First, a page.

In the 1770s, when Thomas Chippendale was putting the finishing touch on the furnishings at Harewood House, the Robert Adam-designed estate in Yorkshire represented the height of Georgian chic. The property is again in the design vanguard: now run as a museum and educational charitable trust, its gilded rooms and Capability Brown gardens are currently the stage for a probing exhibit.
Hugo MacDonald, curator of Harewood’s current biennial, set out to answer the question: “How can craft be a radical act, helping us to address social and environmental issues in contemporary life?” His show, on view through August 29, presents answers from 16 designers, artists, and makers. “Each participant tackles an issue of modern life: human connection, social justice and equality, climate change and conservation, material potential and natural resources, land use and landfill,” says MacDonald. The work is presented in the company of Harewood’s well-preserved finery: Chippendale, meet your contemporary counterparts—and a new case for the importance of handwork as a way of life.
In addition to the show, Harewood is staging related events, such as a Why Craft Matters symposium June 30-July 1, and Make It lessons July 2-3 in blacksmithing, woodcarving, and how to build a three-legged stool.
Collins asks viewers to consider “what Harewood House represents in a way that runs deeper than the surface gilding and luxurious textiles. Acknowledge how the wealth of this estate was amassed from the West Indian slave trade, and respect the significance of the Caribbean community to our British story.” Collins talks about the Harewood project in a short film produced for the exhibit.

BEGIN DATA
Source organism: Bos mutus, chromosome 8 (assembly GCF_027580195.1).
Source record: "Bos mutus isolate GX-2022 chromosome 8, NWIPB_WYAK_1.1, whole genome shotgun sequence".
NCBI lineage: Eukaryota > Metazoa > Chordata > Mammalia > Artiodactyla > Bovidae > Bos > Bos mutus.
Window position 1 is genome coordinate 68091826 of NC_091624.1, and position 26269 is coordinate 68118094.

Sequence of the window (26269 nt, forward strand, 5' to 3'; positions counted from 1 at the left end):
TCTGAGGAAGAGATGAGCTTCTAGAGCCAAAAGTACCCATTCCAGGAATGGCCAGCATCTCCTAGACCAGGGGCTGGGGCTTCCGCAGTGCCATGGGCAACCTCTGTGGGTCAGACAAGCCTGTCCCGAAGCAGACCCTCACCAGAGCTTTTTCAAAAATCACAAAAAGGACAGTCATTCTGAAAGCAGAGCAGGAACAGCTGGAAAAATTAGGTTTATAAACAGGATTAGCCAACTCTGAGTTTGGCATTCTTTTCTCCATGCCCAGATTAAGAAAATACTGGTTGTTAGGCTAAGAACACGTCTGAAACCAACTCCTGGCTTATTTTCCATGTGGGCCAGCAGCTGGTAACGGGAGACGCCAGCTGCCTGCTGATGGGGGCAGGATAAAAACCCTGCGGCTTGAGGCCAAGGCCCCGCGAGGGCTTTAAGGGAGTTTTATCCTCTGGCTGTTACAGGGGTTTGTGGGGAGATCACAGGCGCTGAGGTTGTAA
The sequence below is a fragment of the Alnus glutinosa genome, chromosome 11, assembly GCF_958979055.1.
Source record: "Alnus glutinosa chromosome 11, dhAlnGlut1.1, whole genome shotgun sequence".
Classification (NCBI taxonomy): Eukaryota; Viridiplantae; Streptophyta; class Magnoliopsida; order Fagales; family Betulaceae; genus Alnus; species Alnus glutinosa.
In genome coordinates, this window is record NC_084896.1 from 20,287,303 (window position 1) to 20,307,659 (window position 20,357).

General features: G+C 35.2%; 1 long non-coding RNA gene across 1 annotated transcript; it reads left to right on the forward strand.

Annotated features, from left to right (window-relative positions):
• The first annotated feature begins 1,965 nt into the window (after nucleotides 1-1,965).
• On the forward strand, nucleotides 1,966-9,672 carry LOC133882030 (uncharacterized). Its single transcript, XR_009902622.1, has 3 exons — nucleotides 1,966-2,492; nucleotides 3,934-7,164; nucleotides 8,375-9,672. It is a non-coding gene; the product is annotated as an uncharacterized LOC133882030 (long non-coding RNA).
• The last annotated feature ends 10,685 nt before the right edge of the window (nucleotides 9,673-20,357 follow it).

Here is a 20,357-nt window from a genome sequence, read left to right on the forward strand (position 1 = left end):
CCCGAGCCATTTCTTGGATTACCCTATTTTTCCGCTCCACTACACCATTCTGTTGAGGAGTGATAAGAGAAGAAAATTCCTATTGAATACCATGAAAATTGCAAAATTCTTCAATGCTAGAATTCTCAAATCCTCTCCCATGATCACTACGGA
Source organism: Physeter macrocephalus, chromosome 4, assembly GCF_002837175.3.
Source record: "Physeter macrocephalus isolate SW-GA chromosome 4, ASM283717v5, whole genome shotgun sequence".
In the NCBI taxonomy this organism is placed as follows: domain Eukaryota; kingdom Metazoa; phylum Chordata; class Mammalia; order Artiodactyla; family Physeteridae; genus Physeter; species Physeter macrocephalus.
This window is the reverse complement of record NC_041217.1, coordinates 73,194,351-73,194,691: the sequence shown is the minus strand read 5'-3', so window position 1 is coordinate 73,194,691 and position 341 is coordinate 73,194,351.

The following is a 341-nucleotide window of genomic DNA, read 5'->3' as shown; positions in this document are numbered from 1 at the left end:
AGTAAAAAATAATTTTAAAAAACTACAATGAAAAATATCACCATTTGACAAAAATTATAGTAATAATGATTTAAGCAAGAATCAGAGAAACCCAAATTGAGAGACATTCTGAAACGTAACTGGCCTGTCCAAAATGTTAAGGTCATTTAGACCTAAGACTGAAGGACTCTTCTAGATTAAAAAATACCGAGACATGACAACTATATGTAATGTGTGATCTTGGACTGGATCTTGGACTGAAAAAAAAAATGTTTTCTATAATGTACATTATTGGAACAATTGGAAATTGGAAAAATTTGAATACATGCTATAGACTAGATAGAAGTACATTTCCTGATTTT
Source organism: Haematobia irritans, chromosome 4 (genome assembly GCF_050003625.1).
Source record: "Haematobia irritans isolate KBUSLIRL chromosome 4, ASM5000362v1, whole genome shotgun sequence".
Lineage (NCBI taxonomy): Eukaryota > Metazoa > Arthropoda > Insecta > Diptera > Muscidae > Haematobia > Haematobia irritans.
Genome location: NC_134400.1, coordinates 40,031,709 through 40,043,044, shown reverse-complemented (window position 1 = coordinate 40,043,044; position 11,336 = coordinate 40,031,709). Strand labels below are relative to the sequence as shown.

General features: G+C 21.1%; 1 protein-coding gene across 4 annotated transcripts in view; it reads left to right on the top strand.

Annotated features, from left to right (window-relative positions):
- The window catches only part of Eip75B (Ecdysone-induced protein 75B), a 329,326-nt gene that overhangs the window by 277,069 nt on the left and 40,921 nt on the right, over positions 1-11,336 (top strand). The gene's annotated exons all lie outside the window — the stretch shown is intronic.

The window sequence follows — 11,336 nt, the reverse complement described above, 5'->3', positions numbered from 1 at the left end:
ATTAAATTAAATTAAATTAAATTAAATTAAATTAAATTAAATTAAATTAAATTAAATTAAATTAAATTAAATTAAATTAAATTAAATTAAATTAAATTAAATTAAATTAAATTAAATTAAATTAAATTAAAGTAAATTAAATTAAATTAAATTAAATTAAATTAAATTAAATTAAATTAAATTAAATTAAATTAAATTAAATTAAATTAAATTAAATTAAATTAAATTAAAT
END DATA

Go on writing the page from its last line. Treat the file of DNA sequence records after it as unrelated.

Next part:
Hear Laposse talk about his work in the Radical Acts podcast.
“Reuse is not a trend,” they write, “it is an innately human principle that we have only recently neglected.” Go to the Radical Acts podcast to hear the couple discuss their practice, and check out more of their work on our site: 8 Retrouvius Bathroom Designs Featuring Reclaimed Components and A Rustic Townhouse Remodel By London’s Masters of Salvage.
“Mending,” Pym says, “is not just about fixing something, it is also an act of care. The item has a new life, perhaps even a better one.” Hear more from Pym in the Radical Acts’ podcast.
Their Well-being Collection, on view in the yellow drawing room, is the result of asking weavers and other producers what would have the greatest impact on their welfare. “They answered: local materials, local supply chains, no dye, and no bleach.” Each piece, from hammock to throw blanket, celebrates “the individual character that is a powerful consequence of craft.”
The author of a manifesto advocating “nature-first land and resource use,” Cox notes that “cutting trees can be more useful than just planting them. When we fell trees and let light in to the woodland floor, other plants, insects, mammals, and birds can thrive.” Cox explains more in a Radical Acts video short.
More design inspiration from museums:
- Responsible Reuse: Furniture Built from Dinesen Offcuts for a Museum Café
- In the Dwelling House: 16 Design Ideas to Steal from the Shakers
- 14 Lessons in Minimalism from the Glass House
Have a Question or Comment About This Post?Join the conversation